Buying Guides

2010 - 2016 Alfa Romeo Giulietta Hatchback Review

The Giulietta was the replacement for the successful 147 hatchback (which was launched way back in 2000) and has been the mainstay of the Alfa Romeo range since.



The Giulietta was the replacement for the successful 147 hatchback (which was launched way back in 2000) and has been the mainstay of the Alfa Romeo range since. It’s distantly related to the old Fiat Stilo (albeit it’s far more sophisticated than that) and loosely based on the same platform that you’ll currently find under other Fiat-Chrysler models such as the Jeep Cherokee and the US-only Dodge Dart. The Giulietta is a rival for the likes of the Mercedes-Benz A-Class, Audi A3 and upper-echelon models of the Volkswagen Golf, and like those cars is a front-wheel drive five-door hatchback. There has never been a three-door version. 


Most Giuliettas that you’ll come across will have a 1.6-litre diesel engine, which is a decent unit with a good deal more torque (320Nm) than you’d find in most comparably priced rivals. That gives it some serious performance potential for what is, under the shiny, rather gorgeous bodywork, actually quite a sensible five-door hatch. 

There’s decent space in the rear seats and boot, and the overall levels of build quality are pretty good - those worried about old-school Alfa reliability should feel reassured as the Giulietta seems to have developed a good reputation for solidity. Small niggles such as minor electrical hiccups or stuck fuel filler flaps seem to be the only worries.

Early cars did suffer from a couple of notable drawbacks though - refinement was definitely an issue with diesel engined models and the front seats on early cars were criticised for not offering enough support.

When it was launched, the Giulietta came in four trim levels - Turismo, Lusso, Veloce and Cloverleaf. Basic Turismo cars came with such niceties as LED daytime running lights, air conditioning and all-round electric windows. Lussos got cruise control, split-zone climate control and Bluetooth. Veloce models added 17-inch alloy wheels and gorgeous, retro-looking ribbed leather bucket seats. Cloverleaf trim was reserved for the ultimate Giulietta - the 230hp 1750 TBi, a rival for the likes of the Golf GTI and Ford Focus ST.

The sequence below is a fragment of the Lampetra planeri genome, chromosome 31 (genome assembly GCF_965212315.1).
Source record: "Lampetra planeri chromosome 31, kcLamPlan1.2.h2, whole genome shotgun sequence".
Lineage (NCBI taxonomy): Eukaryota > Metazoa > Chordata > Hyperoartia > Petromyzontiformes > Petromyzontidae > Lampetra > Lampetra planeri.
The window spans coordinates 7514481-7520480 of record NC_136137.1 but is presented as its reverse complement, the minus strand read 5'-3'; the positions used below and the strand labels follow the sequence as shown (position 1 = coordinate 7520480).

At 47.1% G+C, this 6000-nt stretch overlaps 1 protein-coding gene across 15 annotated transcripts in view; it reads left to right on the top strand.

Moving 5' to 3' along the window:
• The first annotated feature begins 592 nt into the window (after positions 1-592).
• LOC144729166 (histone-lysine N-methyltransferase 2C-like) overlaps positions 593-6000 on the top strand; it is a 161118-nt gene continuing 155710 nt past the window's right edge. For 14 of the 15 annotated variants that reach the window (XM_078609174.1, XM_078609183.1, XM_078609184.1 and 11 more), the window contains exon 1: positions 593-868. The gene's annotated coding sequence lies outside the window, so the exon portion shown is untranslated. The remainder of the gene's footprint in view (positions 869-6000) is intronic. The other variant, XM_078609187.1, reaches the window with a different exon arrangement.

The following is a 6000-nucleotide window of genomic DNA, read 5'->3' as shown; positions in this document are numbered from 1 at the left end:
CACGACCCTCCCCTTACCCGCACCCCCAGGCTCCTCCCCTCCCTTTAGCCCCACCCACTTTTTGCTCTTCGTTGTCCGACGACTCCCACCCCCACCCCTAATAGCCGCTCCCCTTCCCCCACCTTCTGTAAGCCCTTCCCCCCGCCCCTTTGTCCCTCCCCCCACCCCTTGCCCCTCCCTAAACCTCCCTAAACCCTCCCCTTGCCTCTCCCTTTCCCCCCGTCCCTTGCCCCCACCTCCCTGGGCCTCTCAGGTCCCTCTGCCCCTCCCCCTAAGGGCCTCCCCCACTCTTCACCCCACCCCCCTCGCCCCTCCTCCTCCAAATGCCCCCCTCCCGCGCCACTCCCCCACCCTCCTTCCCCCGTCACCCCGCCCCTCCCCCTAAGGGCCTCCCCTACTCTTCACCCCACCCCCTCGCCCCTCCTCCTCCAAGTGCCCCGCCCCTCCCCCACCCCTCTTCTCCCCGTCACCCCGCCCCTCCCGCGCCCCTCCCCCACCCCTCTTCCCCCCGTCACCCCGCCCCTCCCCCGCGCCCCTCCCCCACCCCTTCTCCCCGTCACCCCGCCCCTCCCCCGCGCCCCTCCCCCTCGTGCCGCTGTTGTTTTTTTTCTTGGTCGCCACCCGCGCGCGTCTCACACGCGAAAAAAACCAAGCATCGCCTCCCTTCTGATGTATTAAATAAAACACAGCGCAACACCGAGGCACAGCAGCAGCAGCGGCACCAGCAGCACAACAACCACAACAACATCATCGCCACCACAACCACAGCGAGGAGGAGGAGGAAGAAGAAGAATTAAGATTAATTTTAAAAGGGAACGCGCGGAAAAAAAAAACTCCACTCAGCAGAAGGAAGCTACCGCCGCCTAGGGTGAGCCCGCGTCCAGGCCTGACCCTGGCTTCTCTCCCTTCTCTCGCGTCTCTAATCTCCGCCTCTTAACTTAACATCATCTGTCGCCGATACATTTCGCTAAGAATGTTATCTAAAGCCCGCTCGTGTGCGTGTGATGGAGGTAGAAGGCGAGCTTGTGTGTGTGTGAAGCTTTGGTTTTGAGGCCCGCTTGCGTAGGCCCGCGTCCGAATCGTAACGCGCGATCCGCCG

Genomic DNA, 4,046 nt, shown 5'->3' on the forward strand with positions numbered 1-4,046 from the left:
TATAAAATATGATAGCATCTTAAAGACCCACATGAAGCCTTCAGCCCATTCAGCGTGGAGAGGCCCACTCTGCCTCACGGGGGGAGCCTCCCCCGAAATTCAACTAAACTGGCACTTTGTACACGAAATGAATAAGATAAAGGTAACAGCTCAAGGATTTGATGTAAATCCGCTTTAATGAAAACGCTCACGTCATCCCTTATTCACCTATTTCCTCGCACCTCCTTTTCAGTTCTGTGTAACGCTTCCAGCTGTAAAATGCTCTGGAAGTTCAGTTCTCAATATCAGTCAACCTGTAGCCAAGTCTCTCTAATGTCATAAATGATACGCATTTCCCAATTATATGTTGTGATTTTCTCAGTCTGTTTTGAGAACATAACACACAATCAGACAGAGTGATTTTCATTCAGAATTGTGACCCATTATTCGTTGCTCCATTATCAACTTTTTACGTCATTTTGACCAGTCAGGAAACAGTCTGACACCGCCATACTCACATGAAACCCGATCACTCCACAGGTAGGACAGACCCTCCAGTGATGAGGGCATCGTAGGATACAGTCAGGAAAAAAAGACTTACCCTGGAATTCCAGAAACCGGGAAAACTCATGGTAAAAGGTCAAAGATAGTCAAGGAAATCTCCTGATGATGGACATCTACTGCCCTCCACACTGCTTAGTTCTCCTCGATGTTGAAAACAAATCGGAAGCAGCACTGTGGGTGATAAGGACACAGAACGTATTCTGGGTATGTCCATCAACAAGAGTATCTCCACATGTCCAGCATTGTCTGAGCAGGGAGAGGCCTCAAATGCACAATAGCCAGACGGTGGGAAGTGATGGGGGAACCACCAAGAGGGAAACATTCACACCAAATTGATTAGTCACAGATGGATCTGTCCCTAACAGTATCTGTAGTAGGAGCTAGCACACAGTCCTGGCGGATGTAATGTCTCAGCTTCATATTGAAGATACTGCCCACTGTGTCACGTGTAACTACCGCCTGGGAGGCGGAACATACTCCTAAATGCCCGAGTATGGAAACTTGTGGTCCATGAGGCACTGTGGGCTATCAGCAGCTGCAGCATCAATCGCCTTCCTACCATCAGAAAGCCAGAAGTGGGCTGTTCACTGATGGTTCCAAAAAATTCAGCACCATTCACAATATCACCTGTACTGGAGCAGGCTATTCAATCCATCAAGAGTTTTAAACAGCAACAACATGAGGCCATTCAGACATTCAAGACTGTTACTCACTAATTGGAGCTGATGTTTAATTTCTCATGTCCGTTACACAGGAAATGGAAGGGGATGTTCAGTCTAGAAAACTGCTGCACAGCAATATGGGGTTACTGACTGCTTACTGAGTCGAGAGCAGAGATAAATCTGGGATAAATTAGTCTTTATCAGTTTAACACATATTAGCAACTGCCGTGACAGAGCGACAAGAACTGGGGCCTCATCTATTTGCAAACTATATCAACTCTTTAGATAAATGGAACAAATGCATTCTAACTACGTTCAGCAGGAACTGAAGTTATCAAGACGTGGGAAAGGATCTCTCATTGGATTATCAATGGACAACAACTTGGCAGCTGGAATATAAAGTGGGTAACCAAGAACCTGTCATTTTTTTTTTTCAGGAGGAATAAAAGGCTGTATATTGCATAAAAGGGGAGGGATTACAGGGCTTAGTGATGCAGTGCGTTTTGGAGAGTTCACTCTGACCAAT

Other available engines were a 1.4-litre petrol turbo with either 120- or 170hp and a 2.0-litre diesel with 140- or 170hp. All came with a six-speed manual gearbox as standard, and Alfa offered a six-speed dual-clutch automatic transmission as an option from 2011 onwards.

The Giulietta got a major update in 2014, with improved interior quality and much better refinement and seats, as well as a new uConnect touch-screen infotainment system.


Find a nice, low-mileage 120hp 1.6 diesel in either Lusso or Veloce trim. 



Alfa Romeo Giulietta 1.6 MultiJet

Engine: 1,598cc four-cylinder turbodiesel

Power: 105hp

Maximum speed: 185km/h

0-100km/h: 11.3 seconds

Fuel consumption: 4.4 litres per 100km

CO2: 114g/km

EuroNCAP: five stars



  • Gorgeous styling
  • Torquey, efficient engine
  • Decent build quality


  • Noisy diesel models
  • Poor front seats on early cars
  • Small sales mean limited availability



There are few names that stir the soul of the true car enthusiast quite like Alfa Romeo, but the Giulietta shows that the Italians can also get the basics of premium family hatchback motoring right - the Giulietta is spacious, frugal, enjoyable to drive and out-does